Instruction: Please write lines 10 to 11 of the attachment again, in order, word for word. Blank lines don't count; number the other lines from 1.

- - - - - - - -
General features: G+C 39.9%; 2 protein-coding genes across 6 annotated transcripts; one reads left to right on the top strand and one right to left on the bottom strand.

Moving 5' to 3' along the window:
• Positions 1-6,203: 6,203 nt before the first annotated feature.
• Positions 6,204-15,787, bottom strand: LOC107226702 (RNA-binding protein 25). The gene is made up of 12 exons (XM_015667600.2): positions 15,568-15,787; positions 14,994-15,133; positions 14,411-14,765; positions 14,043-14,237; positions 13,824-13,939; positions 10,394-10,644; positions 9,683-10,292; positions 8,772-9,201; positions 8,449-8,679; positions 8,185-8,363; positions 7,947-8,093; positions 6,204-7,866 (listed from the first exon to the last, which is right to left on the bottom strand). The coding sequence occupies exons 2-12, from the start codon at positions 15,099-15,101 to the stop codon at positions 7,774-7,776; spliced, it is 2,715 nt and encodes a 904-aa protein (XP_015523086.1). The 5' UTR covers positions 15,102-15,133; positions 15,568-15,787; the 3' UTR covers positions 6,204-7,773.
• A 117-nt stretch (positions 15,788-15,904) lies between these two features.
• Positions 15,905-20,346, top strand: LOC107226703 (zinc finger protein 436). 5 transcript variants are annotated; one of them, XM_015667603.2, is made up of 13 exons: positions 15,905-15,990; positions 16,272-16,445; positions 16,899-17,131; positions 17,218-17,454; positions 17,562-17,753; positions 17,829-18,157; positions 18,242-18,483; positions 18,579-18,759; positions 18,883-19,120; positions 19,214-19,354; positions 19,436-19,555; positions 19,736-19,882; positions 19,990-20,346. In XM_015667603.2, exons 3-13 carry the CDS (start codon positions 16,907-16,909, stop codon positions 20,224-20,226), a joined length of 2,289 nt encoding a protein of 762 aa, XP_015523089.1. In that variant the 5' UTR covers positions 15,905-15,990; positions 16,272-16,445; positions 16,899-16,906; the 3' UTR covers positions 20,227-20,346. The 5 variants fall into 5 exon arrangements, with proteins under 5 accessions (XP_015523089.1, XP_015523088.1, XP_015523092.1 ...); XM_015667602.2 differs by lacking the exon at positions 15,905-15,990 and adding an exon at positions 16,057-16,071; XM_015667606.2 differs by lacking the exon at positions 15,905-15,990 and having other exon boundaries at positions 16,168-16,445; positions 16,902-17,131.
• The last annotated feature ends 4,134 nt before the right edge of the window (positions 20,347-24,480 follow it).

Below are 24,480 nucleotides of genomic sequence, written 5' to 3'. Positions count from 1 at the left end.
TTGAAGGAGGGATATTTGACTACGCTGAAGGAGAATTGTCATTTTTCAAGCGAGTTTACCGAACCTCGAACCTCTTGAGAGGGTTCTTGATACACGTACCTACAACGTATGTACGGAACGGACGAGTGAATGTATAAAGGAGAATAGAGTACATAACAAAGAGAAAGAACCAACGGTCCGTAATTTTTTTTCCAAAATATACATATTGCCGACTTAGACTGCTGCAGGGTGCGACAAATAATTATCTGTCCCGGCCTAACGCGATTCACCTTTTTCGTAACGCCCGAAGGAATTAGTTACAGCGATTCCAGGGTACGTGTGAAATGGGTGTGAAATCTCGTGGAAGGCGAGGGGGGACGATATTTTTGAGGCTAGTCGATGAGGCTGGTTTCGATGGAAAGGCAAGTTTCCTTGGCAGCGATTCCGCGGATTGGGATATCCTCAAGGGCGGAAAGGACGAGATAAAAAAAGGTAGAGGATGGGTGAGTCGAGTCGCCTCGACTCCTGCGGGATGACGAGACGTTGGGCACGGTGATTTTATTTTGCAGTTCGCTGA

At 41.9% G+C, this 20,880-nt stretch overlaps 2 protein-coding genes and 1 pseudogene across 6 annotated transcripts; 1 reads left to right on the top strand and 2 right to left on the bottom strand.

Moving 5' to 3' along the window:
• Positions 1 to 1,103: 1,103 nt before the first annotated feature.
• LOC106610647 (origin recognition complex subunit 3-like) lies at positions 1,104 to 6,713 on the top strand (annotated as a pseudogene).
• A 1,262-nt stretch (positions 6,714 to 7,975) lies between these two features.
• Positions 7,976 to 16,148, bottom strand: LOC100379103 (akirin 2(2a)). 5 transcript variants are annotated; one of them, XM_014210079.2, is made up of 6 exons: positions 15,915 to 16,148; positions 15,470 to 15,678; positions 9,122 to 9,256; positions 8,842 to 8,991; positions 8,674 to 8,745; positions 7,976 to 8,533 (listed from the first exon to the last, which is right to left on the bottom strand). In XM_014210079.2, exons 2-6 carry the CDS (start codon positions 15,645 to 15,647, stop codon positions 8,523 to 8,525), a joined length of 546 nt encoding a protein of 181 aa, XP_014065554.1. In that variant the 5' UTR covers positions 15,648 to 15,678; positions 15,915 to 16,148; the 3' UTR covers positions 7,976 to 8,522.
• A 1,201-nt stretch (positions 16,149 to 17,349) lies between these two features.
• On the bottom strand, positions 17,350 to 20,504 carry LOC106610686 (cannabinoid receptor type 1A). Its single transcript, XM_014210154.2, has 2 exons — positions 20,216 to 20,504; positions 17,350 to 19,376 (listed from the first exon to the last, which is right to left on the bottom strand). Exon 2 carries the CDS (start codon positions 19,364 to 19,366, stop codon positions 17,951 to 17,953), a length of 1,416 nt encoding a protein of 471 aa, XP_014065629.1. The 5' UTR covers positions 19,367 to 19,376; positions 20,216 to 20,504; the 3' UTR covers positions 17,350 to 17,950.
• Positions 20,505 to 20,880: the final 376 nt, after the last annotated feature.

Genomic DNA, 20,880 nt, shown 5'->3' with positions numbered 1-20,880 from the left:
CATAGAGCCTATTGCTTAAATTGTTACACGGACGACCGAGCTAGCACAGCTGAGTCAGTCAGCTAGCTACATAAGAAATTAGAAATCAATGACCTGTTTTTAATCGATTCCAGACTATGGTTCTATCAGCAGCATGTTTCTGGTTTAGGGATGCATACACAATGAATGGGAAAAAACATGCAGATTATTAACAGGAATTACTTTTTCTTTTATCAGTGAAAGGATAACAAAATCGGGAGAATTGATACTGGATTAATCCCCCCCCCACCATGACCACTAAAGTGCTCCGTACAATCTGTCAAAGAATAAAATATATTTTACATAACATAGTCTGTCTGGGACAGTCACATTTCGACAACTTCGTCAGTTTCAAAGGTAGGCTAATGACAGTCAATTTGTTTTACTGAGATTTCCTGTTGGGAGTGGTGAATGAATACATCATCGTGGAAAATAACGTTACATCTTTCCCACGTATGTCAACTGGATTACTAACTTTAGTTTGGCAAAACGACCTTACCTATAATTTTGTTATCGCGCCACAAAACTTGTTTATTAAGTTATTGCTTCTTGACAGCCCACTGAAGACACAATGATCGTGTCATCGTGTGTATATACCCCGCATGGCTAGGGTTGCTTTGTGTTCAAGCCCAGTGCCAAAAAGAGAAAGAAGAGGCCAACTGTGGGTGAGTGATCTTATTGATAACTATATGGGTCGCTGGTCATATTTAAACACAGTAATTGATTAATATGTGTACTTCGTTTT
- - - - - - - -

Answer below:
At 41.9% G+C, this 20,880-nt stretch overlaps 2 protein-coding genes and 1 pseudogene across 6 annotated transcripts; 1 reads left to right on the top strand and 2 right to left on the bottom strand.

Moving 5' to 3' along the window: